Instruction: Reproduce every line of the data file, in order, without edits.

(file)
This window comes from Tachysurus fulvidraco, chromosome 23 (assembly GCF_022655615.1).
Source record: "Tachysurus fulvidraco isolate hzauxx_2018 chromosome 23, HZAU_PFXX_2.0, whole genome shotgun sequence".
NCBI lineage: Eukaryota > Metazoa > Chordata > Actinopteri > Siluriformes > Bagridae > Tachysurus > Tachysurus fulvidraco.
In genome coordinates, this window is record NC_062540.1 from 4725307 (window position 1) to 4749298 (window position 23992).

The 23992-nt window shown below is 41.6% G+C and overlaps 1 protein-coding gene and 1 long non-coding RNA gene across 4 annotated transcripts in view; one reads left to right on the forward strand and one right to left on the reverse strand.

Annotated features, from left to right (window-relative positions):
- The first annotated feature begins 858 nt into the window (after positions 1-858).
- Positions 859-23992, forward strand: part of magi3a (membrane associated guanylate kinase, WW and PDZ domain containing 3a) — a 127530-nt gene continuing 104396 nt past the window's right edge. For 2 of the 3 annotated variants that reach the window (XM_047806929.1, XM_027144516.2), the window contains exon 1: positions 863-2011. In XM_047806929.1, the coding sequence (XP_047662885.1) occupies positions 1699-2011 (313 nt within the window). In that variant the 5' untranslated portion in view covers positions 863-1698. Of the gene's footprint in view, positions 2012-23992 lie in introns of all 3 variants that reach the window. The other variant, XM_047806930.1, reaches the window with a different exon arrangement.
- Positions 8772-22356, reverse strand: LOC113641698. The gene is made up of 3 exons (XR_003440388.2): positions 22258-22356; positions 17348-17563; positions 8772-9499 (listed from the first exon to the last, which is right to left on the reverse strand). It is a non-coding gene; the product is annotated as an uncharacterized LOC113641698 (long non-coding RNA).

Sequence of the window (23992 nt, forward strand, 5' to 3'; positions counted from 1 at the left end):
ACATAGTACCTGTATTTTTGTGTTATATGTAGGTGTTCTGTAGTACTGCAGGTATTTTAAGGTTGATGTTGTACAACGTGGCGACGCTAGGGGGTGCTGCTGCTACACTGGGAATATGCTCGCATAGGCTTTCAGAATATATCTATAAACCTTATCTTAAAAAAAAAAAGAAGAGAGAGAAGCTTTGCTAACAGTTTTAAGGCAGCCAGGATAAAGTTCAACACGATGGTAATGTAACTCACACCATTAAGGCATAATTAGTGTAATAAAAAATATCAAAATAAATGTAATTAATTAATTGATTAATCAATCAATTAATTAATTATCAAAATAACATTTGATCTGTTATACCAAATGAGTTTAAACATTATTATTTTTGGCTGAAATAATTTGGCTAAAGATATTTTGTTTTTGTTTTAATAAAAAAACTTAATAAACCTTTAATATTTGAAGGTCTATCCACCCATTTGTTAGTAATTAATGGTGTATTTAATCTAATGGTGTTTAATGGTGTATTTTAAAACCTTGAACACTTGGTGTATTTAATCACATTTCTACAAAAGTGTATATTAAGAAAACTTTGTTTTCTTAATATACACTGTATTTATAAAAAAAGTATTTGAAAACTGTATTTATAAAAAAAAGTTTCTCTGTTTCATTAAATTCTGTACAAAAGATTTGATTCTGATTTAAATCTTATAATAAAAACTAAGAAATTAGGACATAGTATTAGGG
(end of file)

This window comes from Tachysurus fulvidraco, chromosome 23 (assembly GCF_022655615.1).
Source record: "Tachysurus fulvidraco isolate hzauxx_2018 chromosome 23, HZAU_PFXX_2.0, whole genome shotgun sequence".
NCBI lineage: Eukaryota > Metazoa > Chordata > Actinopteri > Siluriformes > Bagridae > Tachysurus > Tachysurus fulvidraco.
In genome coordinates, this window is record NC_062540.1 from 4725307 (window position 1) to 4749298 (window position 23992).

The 23992-nt window shown below is 41.6% G+C and overlaps 1 protein-coding gene and 1 long non-coding RNA gene across 4 annotated transcripts in view; one reads left to right on the forward strand and one right to left on the reverse strand.

Annotated features, from left to right (window-relative positions):
- The first annotated feature begins 858 nt into the window (after positions 1-858).
- Positions 859-23992, forward strand: part of magi3a (membrane associated guanylate kinase, WW and PDZ domain containing 3a) — a 127530-nt gene continuing 104396 nt past the window's right edge. For 2 of the 3 annotated variants that reach the window (XM_047806929.1, XM_027144516.2), the window contains exon 1: positions 863-2011. In XM_047806929.1, the coding sequence (XP_047662885.1) occupies positions 1699-2011 (313 nt within the window). In that variant the 5' untranslated portion in view covers positions 863-1698. Of the gene's footprint in view, positions 2012-23992 lie in introns of all 3 variants that reach the window. The other variant, XM_047806930.1, reaches the window with a different exon arrangement.
- Positions 8772-22356, reverse strand: LOC113641698. The gene is made up of 3 exons (XR_003440388.2): positions 22258-22356; positions 17348-17563; positions 8772-9499 (listed from the first exon to the last, which is right to left on the reverse strand). It is a non-coding gene; the product is annotated as an uncharacterized LOC113641698 (long non-coding RNA).

Sequence of the window (23992 nt, forward strand, 5' to 3'; positions counted from 1 at the left end):
ACATAGTACCTGTATTTTTGTGTTATATGTAGGTGTTCTGTAGTACTGCAGGTATTTTAAGGTTGATGTTGTACAACGTGGCGACGCTAGGGGGTGCTGCTGCTACACTGGGAATATGCTCGCATAGGCTTTCAGAATATATCTATAAACCTTATCTTAAAAAAAAAAAGAAGAGAGAGAAGCTTTGCTAACAGTTTTAAGGCAGCCAGGATAAAGTTCAACACGATGGTAATGTAACTCACACCATTAAGGCATAATTAGTGTAATAAAAAATATCAAAATAAATGTAATTAATTAATTGATTAATCAATCAATTAATTAATTATCAAAATAACATTTGATCTGTTATACCAAATGAGTTTAAACATTATTATTTTTGGCTGAAATAATTTGGCTAAAGATATTTTGTTTTTGTTTTAATAAAAAAACTTAATAAACCTTTAATATTTGAAGGTCTATCCACCCATTTGTTAGTAATTAATGGTGTATTTAATCTAATGGTGTTTAATGGTGTATTTTAAAACCTTGAACACTTGGTGTATTTAATCACATTTCTACAAAAGTGTATATTAAGAAAACTTTGTTTTCTTAATATACACTGTATTTATAAAAAAAGTATTTGAAAACTGTATTTATAAAAAAAAGTTTCTCTGTTTCATTAAATTCTGTACAAAAGATTTGATTCTGATTTAAATCTTATAATAAAAACTAAGAAATTAGGACATAGTATTAGGG